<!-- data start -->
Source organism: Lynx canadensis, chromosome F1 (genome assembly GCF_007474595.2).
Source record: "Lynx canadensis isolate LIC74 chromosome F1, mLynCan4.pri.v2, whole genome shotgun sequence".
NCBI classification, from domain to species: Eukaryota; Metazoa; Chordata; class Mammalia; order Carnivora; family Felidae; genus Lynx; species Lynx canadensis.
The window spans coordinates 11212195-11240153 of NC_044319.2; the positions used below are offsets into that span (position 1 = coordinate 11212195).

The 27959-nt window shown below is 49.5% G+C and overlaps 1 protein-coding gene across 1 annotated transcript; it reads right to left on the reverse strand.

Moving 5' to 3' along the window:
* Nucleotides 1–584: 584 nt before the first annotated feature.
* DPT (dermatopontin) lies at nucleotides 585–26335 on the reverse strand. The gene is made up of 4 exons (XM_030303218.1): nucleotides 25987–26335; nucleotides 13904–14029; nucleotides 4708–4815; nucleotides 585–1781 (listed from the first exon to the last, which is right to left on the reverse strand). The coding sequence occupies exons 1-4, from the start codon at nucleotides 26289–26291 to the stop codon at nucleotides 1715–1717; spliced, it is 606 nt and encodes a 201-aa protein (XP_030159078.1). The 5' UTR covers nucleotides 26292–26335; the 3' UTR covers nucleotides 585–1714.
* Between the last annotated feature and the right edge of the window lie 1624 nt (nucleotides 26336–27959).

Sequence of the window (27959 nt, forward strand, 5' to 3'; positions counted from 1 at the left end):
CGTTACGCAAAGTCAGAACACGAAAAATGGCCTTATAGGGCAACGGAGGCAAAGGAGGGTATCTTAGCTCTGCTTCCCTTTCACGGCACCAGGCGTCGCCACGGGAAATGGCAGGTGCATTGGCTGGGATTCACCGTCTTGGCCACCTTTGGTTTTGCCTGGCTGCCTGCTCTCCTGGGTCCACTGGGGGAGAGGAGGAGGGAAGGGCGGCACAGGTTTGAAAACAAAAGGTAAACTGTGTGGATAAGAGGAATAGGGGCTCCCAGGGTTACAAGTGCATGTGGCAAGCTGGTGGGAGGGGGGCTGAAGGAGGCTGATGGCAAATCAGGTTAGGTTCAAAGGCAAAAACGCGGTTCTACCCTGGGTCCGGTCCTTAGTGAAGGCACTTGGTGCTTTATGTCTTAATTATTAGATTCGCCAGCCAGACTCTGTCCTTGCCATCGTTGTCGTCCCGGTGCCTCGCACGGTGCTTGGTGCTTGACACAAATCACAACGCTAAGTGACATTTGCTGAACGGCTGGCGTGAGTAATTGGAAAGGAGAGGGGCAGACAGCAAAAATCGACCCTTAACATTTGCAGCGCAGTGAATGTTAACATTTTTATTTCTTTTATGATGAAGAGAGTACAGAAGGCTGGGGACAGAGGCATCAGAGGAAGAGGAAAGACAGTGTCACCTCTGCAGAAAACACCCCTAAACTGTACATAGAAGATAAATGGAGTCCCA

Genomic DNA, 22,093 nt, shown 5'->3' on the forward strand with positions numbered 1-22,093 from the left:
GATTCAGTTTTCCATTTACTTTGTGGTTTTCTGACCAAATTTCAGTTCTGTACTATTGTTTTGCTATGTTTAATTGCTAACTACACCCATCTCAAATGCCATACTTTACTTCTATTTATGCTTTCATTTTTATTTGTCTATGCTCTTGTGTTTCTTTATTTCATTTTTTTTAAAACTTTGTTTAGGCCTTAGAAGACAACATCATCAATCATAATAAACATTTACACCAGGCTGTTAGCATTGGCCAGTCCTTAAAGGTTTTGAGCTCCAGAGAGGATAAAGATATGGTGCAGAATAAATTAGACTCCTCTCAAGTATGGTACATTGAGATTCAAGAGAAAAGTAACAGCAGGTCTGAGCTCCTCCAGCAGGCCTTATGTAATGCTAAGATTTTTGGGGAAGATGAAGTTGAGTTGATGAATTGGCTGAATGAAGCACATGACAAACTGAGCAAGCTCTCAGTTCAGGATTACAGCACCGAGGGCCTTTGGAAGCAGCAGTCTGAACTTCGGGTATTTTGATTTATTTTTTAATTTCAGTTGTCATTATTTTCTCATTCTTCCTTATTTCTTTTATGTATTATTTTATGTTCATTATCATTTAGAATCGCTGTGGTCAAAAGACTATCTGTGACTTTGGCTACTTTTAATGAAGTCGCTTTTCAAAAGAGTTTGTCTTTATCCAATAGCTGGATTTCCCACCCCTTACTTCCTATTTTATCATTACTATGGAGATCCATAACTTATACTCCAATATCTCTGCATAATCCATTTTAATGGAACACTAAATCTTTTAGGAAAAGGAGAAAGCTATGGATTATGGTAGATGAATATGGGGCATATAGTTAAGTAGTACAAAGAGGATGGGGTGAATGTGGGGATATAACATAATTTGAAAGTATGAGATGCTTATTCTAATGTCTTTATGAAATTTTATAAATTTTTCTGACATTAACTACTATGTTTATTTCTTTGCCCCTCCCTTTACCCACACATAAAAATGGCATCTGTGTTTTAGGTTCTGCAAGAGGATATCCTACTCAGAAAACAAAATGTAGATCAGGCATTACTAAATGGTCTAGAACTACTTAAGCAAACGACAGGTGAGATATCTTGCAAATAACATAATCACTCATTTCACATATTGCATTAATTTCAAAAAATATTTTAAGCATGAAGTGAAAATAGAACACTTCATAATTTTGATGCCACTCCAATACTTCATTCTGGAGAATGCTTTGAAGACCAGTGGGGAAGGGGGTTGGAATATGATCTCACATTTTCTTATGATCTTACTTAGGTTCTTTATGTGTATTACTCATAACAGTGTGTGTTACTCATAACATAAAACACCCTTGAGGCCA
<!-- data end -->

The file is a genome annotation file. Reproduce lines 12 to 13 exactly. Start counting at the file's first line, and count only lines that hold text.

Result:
Genomic DNA, 22,093 nt, shown 5'->3' on the forward strand with positions numbered 1-22,093 from the left:
GATTCAGTTTTCCATTTACTTTGTGGTTTTCTGACCAAATTTCAGTTCTGTACTATTGTTTTGCTATGTTTAATTGCTAACTACACCCATCTCAAATGCCATACTTTACTTCTATTTATGCTTTCATTTTTATTTGTCTATGCTCTTGTGTTTCTTTATTTCATTTTTTTTAAAACTTTGTTTAGGCCTTAGAAGACAACATCATCAATCATAATAAACATTTACACCAGGCTGTTAGCATTGGCCAGTCCTTAAAGGTTTTGAGCTCCAGAGAGGATAAAGATATGGTGCAGAATAAATTAGACTCCTCTCAAGTATGGTACATTGAGATTCAAGAGAAAAGTAACAGCAGGTCTGAGCTCCTCCAGCAGGCCTTATGTAATGCTAAGATTTTTGGGGAAGATGAAGTTGAGTTGATGAATTGGCTGAATGAAGCACATGACAAACTGAGCAAGCTCTCAGTTCAGGATTACAGCACCGAGGGCCTTTGGAAGCAGCAGTCTGAACTTCGGGTATTTTGATTTATTTTTTAATTTCAGTTGTCATTATTTTCTCATTCTTCCTTATTTCTTTTATGTATTATTTTATGTTCATTATCATTTAGAATCGCTGTGGTCAAAAGACTATCTGTGACTTTGGCTACTTTTAATGAAGTCGCTTTTCAAAAGAGTTTGTCTTTATCCAATAGCTGGATTTCCCACCCCTTACTTCCTATTTTATCATTACTATGGAGATCCATAACTTATACTCCAATATCTCTGCATAATCCATTTTAATGGAACACTAAATCTTTTAGGAAAAGGAGAAAGCTATGGATTATGGTAGATGAATATGGGGCATATAGTTAAGTAGTACAAAGAGGATGGGGTGAATGTGGGGATATAACATAATTTGAAAGTATGAGATGCTTATTCTAATGTCTTTATGAAATTTTATAAATTTTTCTGACATTAACTACTATGTTTATTTCTTTGCCCCTCCCTTTACCCACACATAAAAATGGCATCTGTGTTTTAGGTTCTGCAAGAGGATATCCTACTCAGAAAACAAAATGTAGATCAGGCATTACTAAATGGTCTAGAACTACTTAAGCAAACGACAGGTGAGATATCTTGCAAATAACATAATCACTCATTTCACATATTGCATTAATTTCAAAAAATATTTTAAGCATGAAGTGAAAATAGAACACTTCATAATTTTGATGCCACTCCAATACTTCATTCTGGAGAATGCTTTGAAGACCAGTGGGGAAGGGGGTTGGAATATGATCTCACATTTTCTTATGATCTTACTTAGGTTCTTTATGTGTATTACTCATAACAGTGTGTGTTACTCATAACATAAAACACCCTTGAGGCCA